Financial Systems Implementation Teams: 3 Tips for Public Managers

Many government entities are looking to become more data-driven. This often requires implementing new financial systems software. Choosing the correct system is often challenging, as there are many programs available.

Once new software is selected, the real trial begins, as public leaders transition from the old program to the new program. All the planning in world will not prepare for every issue that will arise.

So, it is essential that government leaders manage the project in an effective manner. The success of the project will depend on both the agency and the software vendor forming the best project team possible.

Below are three tips for success when implementing a project team for such a conversion.

  1. Keep your project team as small as possible.

The government agency needs to have a project leader, and an equal counterpart must exist for the software vendor. Lines of communication need to be as efficient and lean as possible. These two should interact daily, and team members must be picked for the sole purpose of their benefit of the project, not their current job title. Often, teams run into the issue of too many managers, and not enough workers. The team leaders need to organize assign the individual tasks needed to the team members. Adding more persons than necessary will only complicate overall communication. Team leaders also need to be prepared to work outside of regular hours to get the project completed.

  1. Clearly define your relationships with the implementation team members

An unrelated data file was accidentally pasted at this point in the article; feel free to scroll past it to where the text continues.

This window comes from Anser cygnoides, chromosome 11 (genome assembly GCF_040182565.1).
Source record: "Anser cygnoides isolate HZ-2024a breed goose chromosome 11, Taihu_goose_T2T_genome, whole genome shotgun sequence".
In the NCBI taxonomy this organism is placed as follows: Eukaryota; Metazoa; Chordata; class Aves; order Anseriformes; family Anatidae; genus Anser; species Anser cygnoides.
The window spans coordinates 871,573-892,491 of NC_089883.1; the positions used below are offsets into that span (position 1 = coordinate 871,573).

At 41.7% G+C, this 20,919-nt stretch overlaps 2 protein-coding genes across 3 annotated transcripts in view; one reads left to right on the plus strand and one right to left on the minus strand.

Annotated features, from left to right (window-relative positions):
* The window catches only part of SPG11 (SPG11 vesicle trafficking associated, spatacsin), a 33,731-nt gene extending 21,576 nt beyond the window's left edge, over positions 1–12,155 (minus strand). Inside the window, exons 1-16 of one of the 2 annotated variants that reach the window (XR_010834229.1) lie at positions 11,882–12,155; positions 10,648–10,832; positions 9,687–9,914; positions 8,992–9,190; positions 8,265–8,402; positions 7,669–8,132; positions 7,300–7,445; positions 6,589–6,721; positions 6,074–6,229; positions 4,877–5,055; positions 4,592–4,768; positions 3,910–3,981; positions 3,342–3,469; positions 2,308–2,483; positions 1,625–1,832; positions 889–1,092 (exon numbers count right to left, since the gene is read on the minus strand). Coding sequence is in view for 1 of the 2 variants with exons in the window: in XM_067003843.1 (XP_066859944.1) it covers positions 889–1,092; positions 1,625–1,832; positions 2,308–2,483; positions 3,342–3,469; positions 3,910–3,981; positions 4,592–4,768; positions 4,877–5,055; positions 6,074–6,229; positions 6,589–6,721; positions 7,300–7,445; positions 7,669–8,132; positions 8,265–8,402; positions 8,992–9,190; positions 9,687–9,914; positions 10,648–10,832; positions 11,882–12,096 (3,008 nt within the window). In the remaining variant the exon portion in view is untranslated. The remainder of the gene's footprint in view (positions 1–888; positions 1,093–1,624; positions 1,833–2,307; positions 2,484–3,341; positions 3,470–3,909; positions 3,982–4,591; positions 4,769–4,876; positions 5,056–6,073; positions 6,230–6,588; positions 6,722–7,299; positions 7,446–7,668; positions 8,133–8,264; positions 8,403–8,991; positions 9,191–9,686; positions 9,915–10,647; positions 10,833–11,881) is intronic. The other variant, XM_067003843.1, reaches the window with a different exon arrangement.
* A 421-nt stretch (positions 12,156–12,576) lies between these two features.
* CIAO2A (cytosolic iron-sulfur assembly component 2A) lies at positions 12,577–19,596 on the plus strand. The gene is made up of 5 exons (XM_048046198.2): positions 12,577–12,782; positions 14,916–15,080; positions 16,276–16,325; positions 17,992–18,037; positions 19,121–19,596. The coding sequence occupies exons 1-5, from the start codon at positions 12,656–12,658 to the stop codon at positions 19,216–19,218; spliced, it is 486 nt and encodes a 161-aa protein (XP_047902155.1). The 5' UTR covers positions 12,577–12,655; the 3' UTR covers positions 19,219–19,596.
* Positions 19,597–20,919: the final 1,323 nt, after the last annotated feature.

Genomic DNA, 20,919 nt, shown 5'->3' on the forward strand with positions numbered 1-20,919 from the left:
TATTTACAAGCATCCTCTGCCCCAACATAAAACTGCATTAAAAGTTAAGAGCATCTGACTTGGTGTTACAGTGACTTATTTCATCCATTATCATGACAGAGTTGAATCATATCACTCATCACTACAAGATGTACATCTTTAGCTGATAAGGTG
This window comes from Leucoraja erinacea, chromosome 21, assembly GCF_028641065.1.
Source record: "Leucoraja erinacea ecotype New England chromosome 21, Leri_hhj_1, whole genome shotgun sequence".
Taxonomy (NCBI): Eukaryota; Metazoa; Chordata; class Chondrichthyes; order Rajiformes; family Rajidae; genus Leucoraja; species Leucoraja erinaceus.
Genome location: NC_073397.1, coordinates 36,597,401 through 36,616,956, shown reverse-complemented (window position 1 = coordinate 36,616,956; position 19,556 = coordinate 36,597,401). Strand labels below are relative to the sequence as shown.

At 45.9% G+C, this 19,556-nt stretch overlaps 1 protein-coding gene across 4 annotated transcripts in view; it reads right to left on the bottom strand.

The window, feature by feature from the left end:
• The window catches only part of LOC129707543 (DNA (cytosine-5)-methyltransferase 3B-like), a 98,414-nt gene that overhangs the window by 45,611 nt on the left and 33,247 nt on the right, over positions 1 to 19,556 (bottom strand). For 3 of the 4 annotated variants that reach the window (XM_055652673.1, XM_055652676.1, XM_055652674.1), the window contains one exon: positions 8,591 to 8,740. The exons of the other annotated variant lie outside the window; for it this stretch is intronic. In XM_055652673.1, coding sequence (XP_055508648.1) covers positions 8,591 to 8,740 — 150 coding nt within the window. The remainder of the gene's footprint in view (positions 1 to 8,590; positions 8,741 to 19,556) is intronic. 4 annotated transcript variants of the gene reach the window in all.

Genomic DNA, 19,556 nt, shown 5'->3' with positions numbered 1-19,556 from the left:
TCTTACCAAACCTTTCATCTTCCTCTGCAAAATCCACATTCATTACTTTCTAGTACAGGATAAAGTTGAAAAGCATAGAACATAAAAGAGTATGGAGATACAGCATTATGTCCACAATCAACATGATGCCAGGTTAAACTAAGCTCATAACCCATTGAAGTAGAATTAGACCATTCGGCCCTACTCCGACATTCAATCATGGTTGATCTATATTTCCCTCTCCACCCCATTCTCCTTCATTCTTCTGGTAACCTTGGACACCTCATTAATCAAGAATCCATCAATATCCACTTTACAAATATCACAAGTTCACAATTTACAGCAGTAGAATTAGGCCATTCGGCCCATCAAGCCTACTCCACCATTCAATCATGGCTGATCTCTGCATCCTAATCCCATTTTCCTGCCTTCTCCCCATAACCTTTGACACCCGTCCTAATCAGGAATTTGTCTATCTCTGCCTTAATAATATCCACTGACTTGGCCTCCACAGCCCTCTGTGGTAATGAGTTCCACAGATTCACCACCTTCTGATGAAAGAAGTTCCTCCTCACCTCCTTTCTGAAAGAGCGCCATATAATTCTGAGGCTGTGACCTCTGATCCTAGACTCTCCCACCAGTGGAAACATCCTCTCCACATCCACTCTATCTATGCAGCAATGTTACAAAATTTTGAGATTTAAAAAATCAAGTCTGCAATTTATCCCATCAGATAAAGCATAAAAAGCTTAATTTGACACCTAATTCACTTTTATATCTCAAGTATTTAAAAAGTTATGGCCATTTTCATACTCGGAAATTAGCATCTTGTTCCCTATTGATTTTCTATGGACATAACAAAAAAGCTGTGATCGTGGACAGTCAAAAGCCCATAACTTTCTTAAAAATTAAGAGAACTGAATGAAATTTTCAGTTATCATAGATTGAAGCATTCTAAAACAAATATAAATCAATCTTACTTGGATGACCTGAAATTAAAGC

It’s vital that both the agency and vendor teams have clearly defined roles and responsibilities from day one. By defining the relationship and setting boundaries, team members will be able to focus on the areas of the project where they are needed most. Failure to define roles in the project up front will lead to problems. However, it is equally important that both agency and vendor team members, not remain rigid in predefined roles as environmental factors change. As the team works through the project, public leaders must ensure that the team functions as a single unit with one common goal. Managers must cultivate good working relationships among all team members, and remove any “us v/s them” mentalities.

  1. Document every step of the project, start to finish

Having a well-defined project plan will help ensure that everyone involved has a unique set of responsibilities throughout the project. The project plan must be as specific as possible and include the names of team members, and due dates for each phase of the project. In addition, documenting everything at all stages of the project can be helpful as issues will arise in later stages of the project. Team members should also be encouraged to keep a public log related to project issues or observations. A weekly team debrief will be necessary to make sure all team members are on the same page, and these should be structured as informal discussions. Team leaders should also use these meetings to recognize project milestones and shed light on project challenges and give all team members the opportunity to express concerns. Team members must share equally in both successes and setbacks.

Charles Lewing is a GovLoop Featured Contributor. A Louisiana native, he graduated from McNeese State University in 1999 with a Bachelor of Science Degree in Finance. He later earned his MBA in 2001. He relocated to Houston, Texas and worked in various finance and accounting roles for number of healthcare organizations. In 2016, he relocated to West Texas to pursue a career in public financial leadership. He currently serves as the Reeves County Auditor. Charles is very passionate about inclusive management, LEAN six sigma, and improving operational efficiency through leveraging technology. In his spare time, he enjoys spending time in the outdoors and reading spy novels. You can read his posts here.

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